Honors Courses

Honors students meet the same requirements as other English majors, but five of the courses in your curriculum will be distinctive. Three are courses directly related to the Senior Honors Project (ENGL370, ENGL373, ENGL495). The other two will be Senior Seminars on various topics. At least one seminar (428X or 428Y) will be offered each semester, and they are limited to 20 students. These advanced courses are intended for Honors Students and other high-achieving students in the major. Non-Honors students must have a minimum GPA of 3.0, must have completed ENGL 301, and must have taken at least one 400-level English course.

Currently offered seminars are:

Randy Ontiveros,"Literary Maryland" (see this article about the course's content and impact on students)

Next semesters seminars:

Jonathan Auerbach, "Birth of Modern American"
Oliver Gaycken, "Fantastic Voyages: modern Media of Exploration and Discovery"

Past Seminars

Spring 2014

Amanda Bailey, "Shakespeare and the Age of Globalization"
Ralph Bauer, "The Literature of Discovery"
Gerard Passannante, ”Literature in the Age of the Scientific Revolution"

Fall 2013

Jane Donawerth, “Women's Utopia's and the Question of Gender”
Christina Walter, "Literature and Visual Culture"

Spring 2013

Kent Cartwright, "Shakespeare and the Idea of Comedy"
Sangeeta Ray, “Postcolonial, Global, Transnational”

Fall 2012

Sheila Jelen, “Photography and Literature”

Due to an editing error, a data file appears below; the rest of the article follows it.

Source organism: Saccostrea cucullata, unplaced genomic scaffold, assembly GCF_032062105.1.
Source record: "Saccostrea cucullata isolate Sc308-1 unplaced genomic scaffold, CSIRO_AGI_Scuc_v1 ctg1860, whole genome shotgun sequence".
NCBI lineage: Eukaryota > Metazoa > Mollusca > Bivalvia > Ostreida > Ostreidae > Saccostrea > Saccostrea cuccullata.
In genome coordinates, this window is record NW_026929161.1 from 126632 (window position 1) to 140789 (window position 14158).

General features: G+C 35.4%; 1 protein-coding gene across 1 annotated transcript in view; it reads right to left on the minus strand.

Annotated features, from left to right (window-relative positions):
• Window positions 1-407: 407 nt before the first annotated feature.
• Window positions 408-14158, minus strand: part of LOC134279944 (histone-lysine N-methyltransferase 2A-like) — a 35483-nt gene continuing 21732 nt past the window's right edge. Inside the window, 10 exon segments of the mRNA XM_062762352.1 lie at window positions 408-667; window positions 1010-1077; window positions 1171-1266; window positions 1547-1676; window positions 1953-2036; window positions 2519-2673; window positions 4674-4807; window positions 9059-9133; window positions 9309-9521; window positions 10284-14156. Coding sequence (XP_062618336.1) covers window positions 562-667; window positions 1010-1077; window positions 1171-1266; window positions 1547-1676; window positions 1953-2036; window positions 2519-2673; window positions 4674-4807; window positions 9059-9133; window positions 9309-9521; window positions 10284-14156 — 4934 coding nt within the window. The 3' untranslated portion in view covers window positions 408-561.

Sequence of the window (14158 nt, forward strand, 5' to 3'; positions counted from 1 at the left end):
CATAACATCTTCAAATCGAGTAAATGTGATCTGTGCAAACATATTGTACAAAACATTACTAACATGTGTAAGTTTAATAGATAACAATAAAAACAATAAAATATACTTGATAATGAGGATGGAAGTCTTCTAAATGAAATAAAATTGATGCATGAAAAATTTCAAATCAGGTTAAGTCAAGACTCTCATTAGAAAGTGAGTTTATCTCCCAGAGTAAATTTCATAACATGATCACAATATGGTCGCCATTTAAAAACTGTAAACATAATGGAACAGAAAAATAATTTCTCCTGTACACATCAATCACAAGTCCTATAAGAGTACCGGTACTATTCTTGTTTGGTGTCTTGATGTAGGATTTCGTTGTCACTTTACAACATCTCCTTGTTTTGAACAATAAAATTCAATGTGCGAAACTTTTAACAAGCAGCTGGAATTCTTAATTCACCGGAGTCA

Spring 2012

Brian Richardson, “Ulysses”

Fall 2011

Ted Leinwand, “Shakespeare, Reviser”
Orrin Wang, “Culture and Ideology in Austen and Byron”

Spring 2011

Carla Peterson, "Representations of Black Culture in New York City, 1800-1900"

Fall 2010

Vincent Carretta, "Authors of the Early Black Atlantic"

Spring 2010

Ralph Bauer, "The 'Solitude' of the New World: The Marvelous, the Fantastic, and Magic Realism"
Kari Kraus, "Book 2.0: The History of the Book and the Future"

Fall 2009

Laura Rosenthal, "Gothic Literature: Darkness in the Enlightenment"
Maud Casey, "How to Tell a True War Story"

Spring 2009

Elizabeth Bearden, "Renaissance Romance: Subversion and Delight"
Jason Rudy, "Victorian Cosmopolitanisms"

Other Past Seminars

Fall 2008

Ted Leinwand, "Shakespeare on War"

Spring 2008

William Cohen, "Victorian Bodies"
Linda Kauffman, "Contemporary Literature, Media, and the State"

Fall 2007

Richard Cross, "Exile and Expatriate Writers"
Marshall Grossman, "Hamlet"

Spring 2007

Michael Israel, "Language, Sex, and Gender"
Robert Levine, "The Color Line and the American 1850s"

Fall 2006

Jane Donawerth, "Shakespeare in the Context of Renaissance Women's Culture"

Spring 2006

Shirley Logan, "The Rhetoric of Abolition"
Orrin Wang, "Gender, History, and Romantic Writing"

Fall 2005

Kent Cartwright, "The Presence of the Real in Renaissance Literature"
Matt Kirschenbaum, "Technologies of Literature/Literature of Technologies"

Spring 2005

Elizabeth Loizeaux, "Poetry, Painting, and Illustration"
Tom Moser, "The Idea of Love in the Middle Ages"

Fall 2004

Neil Fraistat, "Technoromanticism"
Jonathan Auerbach, "The American 1890s"

Spring 2004

Kandice Chuh, “Law and Literature”
Carla Peterson, “Texts of the Black Atlantic, 1600-1900”

Fall 2003

Richard Cross, “Vision and Tradition in Modern Poetry”
Marshall Grossman, “Hamlet”

Spring 2003

Elizabeth Arnold, “The Body in Extremis: The Portrayal of War and Other Forms of Political Violence from Homer to Komunyakaa”
Vincent Carretta: “Writers of the Early Black Atlantic”

Fall 2002

Brian Richardson, “The Fiction of James Joyce”
Orrin Wang, “Gothic Spaces: Gender, History, and Romantic Writing”